On 4/30/02 3:42:00 PM, Aaron Dwyer wrote:
>Can you have 2 x PPOR??
>1 in your name
>1 in your spouses name
From an ATO point of view for CGT, I believe (in my non-professional and possibly incorrect opinion)... that this is fine in certain circumstances... but you may run into trouble with the definition of "living" in a property.
If you don't live in it, then it can't be your PPOR (except for the 6 year rule thing). Apparently however, there are provisions for having a separate PPOR for your spouse and children (I assume for a situation where you are separated from your spouse and effectively maintaining two houses).
From the ATO's CGT 2001 guide:
"IS THE DWELLING YOUR MAIN RESIDENCE?
You need to take the following factors into account in working out whether a dwelling is your main residence:
- the length of time you live there – there is no minimum time a person has to live in a home before it is considered to be their main residence
- whether your family lives there
- whether you have moved your personal belongings into the home
- the address to which your mail is delivered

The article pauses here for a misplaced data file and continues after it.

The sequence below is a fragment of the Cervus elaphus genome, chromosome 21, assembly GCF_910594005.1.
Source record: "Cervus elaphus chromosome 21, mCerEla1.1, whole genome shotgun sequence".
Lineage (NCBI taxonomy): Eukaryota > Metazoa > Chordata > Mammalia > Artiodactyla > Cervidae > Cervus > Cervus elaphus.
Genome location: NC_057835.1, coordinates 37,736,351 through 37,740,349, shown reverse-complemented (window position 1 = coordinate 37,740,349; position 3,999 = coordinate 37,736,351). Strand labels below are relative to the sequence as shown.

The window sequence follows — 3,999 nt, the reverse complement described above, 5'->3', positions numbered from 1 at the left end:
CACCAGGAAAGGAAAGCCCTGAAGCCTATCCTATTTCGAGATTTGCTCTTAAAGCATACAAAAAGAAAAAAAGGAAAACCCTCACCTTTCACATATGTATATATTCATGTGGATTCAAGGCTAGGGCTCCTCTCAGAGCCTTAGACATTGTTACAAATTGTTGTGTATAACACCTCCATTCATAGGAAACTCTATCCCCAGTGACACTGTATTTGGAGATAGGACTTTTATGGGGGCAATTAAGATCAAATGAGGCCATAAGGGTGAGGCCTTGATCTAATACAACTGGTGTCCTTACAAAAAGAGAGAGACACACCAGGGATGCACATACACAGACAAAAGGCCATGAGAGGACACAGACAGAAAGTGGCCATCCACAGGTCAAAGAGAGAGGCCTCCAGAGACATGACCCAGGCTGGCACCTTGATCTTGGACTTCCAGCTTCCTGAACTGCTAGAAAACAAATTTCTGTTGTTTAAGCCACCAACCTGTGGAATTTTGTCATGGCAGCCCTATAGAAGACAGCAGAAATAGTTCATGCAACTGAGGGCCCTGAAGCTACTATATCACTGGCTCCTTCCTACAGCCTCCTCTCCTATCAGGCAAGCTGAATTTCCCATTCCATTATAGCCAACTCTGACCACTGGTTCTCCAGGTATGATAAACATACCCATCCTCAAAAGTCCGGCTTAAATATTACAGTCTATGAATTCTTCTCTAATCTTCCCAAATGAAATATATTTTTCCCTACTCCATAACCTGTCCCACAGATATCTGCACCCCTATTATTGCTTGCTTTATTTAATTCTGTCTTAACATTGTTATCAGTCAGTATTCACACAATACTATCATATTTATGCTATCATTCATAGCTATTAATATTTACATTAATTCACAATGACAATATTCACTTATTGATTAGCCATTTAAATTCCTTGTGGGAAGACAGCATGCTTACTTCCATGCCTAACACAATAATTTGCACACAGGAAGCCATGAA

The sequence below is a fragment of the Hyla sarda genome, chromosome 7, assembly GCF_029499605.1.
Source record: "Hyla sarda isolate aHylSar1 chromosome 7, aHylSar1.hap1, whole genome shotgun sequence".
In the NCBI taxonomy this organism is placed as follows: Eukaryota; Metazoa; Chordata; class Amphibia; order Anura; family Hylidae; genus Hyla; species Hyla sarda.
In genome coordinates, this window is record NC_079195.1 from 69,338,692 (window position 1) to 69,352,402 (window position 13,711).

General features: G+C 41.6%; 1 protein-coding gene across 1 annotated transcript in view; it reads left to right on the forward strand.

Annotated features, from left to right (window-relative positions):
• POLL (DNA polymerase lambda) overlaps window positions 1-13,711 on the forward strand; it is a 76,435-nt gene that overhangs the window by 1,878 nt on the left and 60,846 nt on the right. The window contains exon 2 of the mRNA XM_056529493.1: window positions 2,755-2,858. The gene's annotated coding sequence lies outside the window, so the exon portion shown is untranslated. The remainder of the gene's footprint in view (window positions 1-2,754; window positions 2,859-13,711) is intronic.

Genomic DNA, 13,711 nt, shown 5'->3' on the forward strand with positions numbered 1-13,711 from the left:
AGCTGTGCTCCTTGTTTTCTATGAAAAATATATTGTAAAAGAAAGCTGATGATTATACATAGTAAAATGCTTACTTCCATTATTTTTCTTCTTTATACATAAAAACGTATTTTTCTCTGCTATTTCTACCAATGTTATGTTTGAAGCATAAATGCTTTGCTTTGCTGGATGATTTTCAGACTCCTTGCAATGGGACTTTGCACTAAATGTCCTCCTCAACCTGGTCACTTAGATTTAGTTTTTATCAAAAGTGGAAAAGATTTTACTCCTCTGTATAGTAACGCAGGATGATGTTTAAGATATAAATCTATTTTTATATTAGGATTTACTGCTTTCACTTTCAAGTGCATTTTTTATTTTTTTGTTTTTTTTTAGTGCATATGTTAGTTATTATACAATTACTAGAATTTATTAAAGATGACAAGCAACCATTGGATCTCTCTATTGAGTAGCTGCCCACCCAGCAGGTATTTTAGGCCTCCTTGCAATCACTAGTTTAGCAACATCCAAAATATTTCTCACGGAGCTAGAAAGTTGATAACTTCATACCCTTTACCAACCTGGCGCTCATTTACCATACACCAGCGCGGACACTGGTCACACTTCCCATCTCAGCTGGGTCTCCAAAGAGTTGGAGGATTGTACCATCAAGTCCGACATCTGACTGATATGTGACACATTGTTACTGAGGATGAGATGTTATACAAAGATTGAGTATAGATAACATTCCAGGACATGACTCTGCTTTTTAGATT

- your address on the electoral roll
- the connection of services (for example, telephone, gas or electricity), and
- your intention in occupying the dwelling.
A mere intention to construct or occupy a dwelling as your main residence – without actually doing so – is not sufficient to obtain the exemption."
- - -
From a FHOG point of view, this is not acceptable anyway, the rules explicitly state that you are only allowed one FHOG per family, regardless of whose name the property is in.
I just checked something else and found that the general rule is where both spouses live in separate houses, they can each claim 1/2 of the exemption. Therefore, neither house is wholly exempt from tax for either party.
I think you're opening Pandora's box if you play this game.
If a couple had been living in a house for a few years and spouse (A) had the existing ppor in A's name alone and the other spouse (B) goes and buys a new home in B's name alone for them to move into and they wanted to keep the first residence to rent out for 5 years, can A still claim the 6 year exemption when A then sells the first house as A is not owning any other property? What would happen to B if the second house is sold at a later date as it is B's ppor?
If you look at the example where you own a house as a PPOR, then move interstate and buy another house to live in without selling the original - but you have the intention of moving back into the other one within 6 years. Now you have to make a nomination as to which you will have as your PPOR, as you cannot (in general) have two PPORs... so only one of them will attract the CGT exemptions.
Now, I know this is not the same example, but I would imaging you would have a difficult time arguing for something different in the example in question.